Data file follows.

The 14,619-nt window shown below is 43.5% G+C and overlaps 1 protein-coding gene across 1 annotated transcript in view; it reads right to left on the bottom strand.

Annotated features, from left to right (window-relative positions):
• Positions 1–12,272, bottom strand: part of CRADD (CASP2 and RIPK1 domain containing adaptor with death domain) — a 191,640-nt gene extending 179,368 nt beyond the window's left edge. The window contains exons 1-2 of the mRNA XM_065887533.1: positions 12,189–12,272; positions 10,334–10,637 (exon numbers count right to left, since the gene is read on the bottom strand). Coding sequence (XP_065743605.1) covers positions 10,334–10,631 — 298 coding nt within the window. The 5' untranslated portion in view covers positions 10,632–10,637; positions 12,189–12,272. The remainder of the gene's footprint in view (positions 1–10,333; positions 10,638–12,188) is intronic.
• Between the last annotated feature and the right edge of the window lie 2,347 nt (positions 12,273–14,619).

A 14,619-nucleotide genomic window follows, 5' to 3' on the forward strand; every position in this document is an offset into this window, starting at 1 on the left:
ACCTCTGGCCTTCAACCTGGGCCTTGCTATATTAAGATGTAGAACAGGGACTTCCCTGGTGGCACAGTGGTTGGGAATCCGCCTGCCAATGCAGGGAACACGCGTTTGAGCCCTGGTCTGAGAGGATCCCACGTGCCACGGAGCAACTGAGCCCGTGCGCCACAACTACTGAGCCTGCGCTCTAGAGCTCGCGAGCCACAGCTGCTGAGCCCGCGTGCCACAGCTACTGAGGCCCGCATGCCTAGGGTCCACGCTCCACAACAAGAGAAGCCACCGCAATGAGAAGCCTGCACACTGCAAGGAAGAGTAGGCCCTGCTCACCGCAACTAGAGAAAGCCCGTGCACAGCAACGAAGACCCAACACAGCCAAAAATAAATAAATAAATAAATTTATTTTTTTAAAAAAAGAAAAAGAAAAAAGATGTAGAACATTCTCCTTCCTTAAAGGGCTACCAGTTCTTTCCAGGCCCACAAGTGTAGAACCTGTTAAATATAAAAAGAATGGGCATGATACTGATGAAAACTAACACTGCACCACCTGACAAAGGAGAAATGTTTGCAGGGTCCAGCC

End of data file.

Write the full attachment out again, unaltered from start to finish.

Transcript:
The 14,619-nt window shown below is 43.5% G+C and overlaps 1 protein-coding gene across 1 annotated transcript in view; it reads right to left on the bottom strand.

Annotated features, from left to right (window-relative positions):
• Positions 1–12,272, bottom strand: part of CRADD (CASP2 and RIPK1 domain containing adaptor with death domain) — a 191,640-nt gene extending 179,368 nt beyond the window's left edge. The window contains exons 1-2 of the mRNA XM_065887533.1: positions 12,189–12,272; positions 10,334–10,637 (exon numbers count right to left, since the gene is read on the bottom strand). Coding sequence (XP_065743605.1) covers positions 10,334–10,631 — 298 coding nt within the window. The 5' untranslated portion in view covers positions 10,632–10,637; positions 12,189–12,272. The remainder of the gene's footprint in view (positions 1–10,333; positions 10,638–12,188) is intronic.
• Between the last annotated feature and the right edge of the window lie 2,347 nt (positions 12,273–14,619).

A 14,619-nucleotide genomic window follows, 5' to 3' on the forward strand; every position in this document is an offset into this window, starting at 1 on the left:
ACCTCTGGCCTTCAACCTGGGCCTTGCTATATTAAGATGTAGAACAGGGACTTCCCTGGTGGCACAGTGGTTGGGAATCCGCCTGCCAATGCAGGGAACACGCGTTTGAGCCCTGGTCTGAGAGGATCCCACGTGCCACGGAGCAACTGAGCCCGTGCGCCACAACTACTGAGCCTGCGCTCTAGAGCTCGCGAGCCACAGCTGCTGAGCCCGCGTGCCACAGCTACTGAGGCCCGCATGCCTAGGGTCCACGCTCCACAACAAGAGAAGCCACCGCAATGAGAAGCCTGCACACTGCAAGGAAGAGTAGGCCCTGCTCACCGCAACTAGAGAAAGCCCGTGCACAGCAACGAAGACCCAACACAGCCAAAAATAAATAAATAAATAAATTTATTTTTTTAAAAAAAGAAAAAGAAAAAAGATGTAGAACATTCTCCTTCCTTAAAGGGCTACCAGTTCTTTCCAGGCCCACAAGTGTAGAACCTGTTAAATATAAAAAGAATGGGCATGATACTGATGAAAACTAACACTGCACCACCTGACAAAGGAGAAATGTTTGCAGGGTCCAGCC